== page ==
Thanks and congratulations to Rosemary Heilemann, our 2018 Palleon Award Winner. Rosemary is a member of the League of Women Voters Deerfield/Lincolnshire (IL) and also the League of Women Voters of Lake County (IL). She is an active volunteer with us and other Leagues, as well as outside groups such as the Sierra Club. Water protection is a frequent goal of her education and advocacy efforts.
The Palleon Award was established in honor of past board member Art Palleon, who was a proponent of vigorous advocacy efforts. It was awarded to Rosemary at our 2017 Annual Meeting in Green Bay, Wisconsin. Rosemary is the first off-board recipient of the Palleon Award.
Many thanks to Mary Frances Klimek, Superintendent of the Racine Wastewater Treatment plant, who led a tour for League members on August 28, 2017. She answered our many questions and was extremely generous with her time. League members who live in Racine were joined by members of the LWV Milwaukee County and other local Leagues.
On July 3rd, show your support for our Great Lakes, and water protection more generally. Like-minded people all around the lakes will SHOW UP to make their support visible by attending events at 10 am (Eastern Time) to join hands and pass a marble.
Events are already planned in many locations, but if there isn't an event near you, you are invited to organize one. This would be a terrific, quick project for a local League! All the information, including locations, is available from All Hands on Deck.
The League of Women Voters of Wisconsin (LWVWI) is working with the LWV of Ashland and Bayfield Counties to contact Governor Walker and the Attorney General, Senators, and Representatives of Wisconsin in support of the Chippewa Bad River Band's denial of renewing an easement for Enbridge's Line 5.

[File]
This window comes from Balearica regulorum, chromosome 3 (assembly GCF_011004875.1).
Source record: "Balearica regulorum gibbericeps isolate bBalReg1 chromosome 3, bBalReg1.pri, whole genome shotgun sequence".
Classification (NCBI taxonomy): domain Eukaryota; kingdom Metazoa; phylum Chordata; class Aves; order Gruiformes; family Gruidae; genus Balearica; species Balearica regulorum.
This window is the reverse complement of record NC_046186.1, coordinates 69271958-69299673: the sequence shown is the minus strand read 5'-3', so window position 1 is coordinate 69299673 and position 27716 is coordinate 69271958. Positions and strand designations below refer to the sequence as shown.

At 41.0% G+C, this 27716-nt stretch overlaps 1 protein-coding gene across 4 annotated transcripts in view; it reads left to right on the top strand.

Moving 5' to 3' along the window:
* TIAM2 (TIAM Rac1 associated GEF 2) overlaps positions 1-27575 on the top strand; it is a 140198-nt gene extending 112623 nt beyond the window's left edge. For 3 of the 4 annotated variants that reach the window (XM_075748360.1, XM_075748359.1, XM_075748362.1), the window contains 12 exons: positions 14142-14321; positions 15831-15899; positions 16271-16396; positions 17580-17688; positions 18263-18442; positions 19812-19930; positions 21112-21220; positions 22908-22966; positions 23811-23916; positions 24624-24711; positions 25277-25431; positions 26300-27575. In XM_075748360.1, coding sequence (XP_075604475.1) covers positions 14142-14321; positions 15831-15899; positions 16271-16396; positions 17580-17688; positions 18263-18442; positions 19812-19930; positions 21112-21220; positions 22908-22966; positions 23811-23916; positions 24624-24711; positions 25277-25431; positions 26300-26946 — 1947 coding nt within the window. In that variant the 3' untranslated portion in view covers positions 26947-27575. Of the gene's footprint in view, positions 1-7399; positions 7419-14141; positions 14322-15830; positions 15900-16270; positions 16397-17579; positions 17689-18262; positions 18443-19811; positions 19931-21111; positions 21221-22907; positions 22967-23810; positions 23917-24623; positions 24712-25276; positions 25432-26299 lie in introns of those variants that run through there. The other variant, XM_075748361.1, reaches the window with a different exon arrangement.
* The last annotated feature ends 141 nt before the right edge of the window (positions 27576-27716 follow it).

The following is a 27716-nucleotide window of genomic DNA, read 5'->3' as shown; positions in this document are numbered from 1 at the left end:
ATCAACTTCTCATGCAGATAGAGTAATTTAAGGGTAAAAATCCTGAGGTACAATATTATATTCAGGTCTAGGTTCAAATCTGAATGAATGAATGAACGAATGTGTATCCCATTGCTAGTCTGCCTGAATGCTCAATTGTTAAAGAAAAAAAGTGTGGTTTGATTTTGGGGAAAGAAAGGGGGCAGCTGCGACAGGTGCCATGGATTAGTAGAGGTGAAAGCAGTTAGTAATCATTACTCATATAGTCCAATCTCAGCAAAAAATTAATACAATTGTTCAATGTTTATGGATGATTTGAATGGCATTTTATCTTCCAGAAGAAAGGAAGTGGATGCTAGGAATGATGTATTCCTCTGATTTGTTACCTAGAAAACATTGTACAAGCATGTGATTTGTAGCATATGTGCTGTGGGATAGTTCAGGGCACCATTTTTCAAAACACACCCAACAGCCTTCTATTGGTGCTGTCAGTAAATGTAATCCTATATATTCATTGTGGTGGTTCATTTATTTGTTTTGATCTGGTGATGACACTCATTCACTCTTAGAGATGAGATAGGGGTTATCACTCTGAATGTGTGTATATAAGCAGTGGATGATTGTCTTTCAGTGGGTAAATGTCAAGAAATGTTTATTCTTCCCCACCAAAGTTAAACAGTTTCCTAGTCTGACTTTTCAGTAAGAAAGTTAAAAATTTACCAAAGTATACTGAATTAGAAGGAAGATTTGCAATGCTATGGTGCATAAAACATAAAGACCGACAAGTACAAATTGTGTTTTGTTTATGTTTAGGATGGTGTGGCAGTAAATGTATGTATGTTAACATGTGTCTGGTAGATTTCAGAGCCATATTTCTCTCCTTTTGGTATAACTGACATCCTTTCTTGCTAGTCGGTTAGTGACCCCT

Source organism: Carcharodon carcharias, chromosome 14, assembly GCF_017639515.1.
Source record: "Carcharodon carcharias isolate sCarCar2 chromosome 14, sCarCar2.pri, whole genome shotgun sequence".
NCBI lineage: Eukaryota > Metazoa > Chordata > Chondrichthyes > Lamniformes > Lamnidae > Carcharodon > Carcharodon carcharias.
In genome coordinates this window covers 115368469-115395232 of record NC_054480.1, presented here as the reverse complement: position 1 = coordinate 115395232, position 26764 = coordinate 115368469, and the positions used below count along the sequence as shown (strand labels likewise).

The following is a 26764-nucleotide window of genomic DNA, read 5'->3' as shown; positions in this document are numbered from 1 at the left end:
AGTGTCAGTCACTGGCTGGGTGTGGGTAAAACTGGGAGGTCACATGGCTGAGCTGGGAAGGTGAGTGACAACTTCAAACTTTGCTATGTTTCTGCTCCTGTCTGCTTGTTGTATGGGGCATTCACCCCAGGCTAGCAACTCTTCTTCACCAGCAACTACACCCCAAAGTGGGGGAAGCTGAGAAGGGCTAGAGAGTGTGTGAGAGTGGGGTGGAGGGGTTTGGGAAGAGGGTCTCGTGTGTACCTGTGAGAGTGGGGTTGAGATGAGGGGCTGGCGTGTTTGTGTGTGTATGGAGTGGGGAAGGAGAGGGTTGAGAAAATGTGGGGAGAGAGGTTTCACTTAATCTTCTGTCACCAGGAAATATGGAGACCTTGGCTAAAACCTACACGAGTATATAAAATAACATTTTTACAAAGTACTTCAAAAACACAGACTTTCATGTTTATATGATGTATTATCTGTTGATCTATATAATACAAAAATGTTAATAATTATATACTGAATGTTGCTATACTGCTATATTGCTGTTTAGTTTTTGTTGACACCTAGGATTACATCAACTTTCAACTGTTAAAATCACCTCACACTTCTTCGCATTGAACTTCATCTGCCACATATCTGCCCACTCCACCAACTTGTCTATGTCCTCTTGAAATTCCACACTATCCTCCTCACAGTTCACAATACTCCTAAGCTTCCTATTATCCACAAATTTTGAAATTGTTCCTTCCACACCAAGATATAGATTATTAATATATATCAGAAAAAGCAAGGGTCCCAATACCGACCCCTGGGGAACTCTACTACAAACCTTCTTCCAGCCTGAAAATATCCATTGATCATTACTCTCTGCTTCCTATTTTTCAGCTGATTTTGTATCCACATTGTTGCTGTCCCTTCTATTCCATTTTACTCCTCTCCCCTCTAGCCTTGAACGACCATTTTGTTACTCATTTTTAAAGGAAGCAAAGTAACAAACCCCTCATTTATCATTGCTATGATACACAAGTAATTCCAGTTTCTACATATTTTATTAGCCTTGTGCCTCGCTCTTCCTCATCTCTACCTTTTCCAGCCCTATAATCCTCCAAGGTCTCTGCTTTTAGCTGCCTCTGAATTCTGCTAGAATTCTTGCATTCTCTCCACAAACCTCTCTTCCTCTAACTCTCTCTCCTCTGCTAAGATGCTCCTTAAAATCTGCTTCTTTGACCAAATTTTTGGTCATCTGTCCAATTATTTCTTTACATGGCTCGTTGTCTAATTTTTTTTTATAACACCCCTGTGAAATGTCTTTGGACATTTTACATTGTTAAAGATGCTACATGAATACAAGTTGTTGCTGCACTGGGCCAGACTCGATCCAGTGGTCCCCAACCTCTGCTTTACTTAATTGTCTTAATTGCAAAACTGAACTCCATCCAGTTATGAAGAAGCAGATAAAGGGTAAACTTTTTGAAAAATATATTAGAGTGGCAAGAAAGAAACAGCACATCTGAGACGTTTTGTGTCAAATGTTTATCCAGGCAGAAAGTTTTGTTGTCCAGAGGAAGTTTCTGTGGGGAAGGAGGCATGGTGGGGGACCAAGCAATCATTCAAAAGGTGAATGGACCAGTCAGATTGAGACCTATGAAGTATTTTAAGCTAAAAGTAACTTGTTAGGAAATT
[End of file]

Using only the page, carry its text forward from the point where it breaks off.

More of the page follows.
Pipeline 5 runs through the Lake Superior tribe's lands in Ashland County. The Chippewa refuse to renew the easement on their tribal land until a meaningful tribal consultation and full environmental review--a comprehensive environmental impact statement--is completed to their satisfaction.
LWVWI passed a resolution calling on their elected officials to rescind all permits and deny the easement of Pipeline 5 across the land. The League cited concerns, shared with the Chippewa, for the potential for oil leaks and crude oil pollution of the Bad River Watershed, Lake Superior, and Lake Michigan. LWVWI also acknowledged the special status of Native Americans, and respect for Tribal sovereignty and treaty rights in regard to water resources.
Thank you, LWVWI for your advocacy!
NOTE: This post was updated and corrected on 3/12/17.
Congratulations to the Healing Our Waters Coalition for organizing a terrific Great Lakes Days event in Washington DC. Leaguers played an important part of this group of over 100 Lake lovers who convened in February to get updates on the successes of the Great Lakes Restoration Initiative, hear speakers, and participate in in-person meetings with elected representatives and staff on Capitol Hill. One of our most effective handouts for making our case is a description of restoration successes from around the Great Lakes region, which can be accessed here .
The Great Lakes Restoration Initiative (GLRI) is an inter-agency program designed to address the most significant problems in the Great Lakes and works to protect, restore and maintain the Great Lakes Ecosystem. It has traditionally enjoyed bi-partisan support. At our Congressional breakfast both Republicans and Democrats from both Houses addressed the group in support of our work. Unfortunately, President Obama’s current budget requests only $250 million for FY 2017. We were lobbying to have that amount restored to $300 million to maintain the current level of funding because, although GLRI is showing real and measurable results, there is still plenty of work to be done. LWVLMR supports authorization and multi-year funding of $300 million per year for the GLRI and encourages you to contact your federal legislators in support of this position.
The visit was timely as there is heightened concern about drinking water across the states, due to the crisis in Flint, MI. So in addition to the request for GLRI support, we were also asking for a boost to the Clean Water and Drinking Water State Revolving Fund programs that help local communities upgrade aging water infrastructure to protect drinking water, reduce sewer overflows, and prevent beach contamination.
Additionally, protection against Asian carp and other invasive species coming through the Chicago Area Waterways was sought, with emphasis on speeding up the Brandon Road Feasibility study by the Army Corps of Engineers. Brandon Road is the site of a Lock and Dam on the Illinois River and was identified as a possible choke point to stop the fish in a previous study which we lobbied for.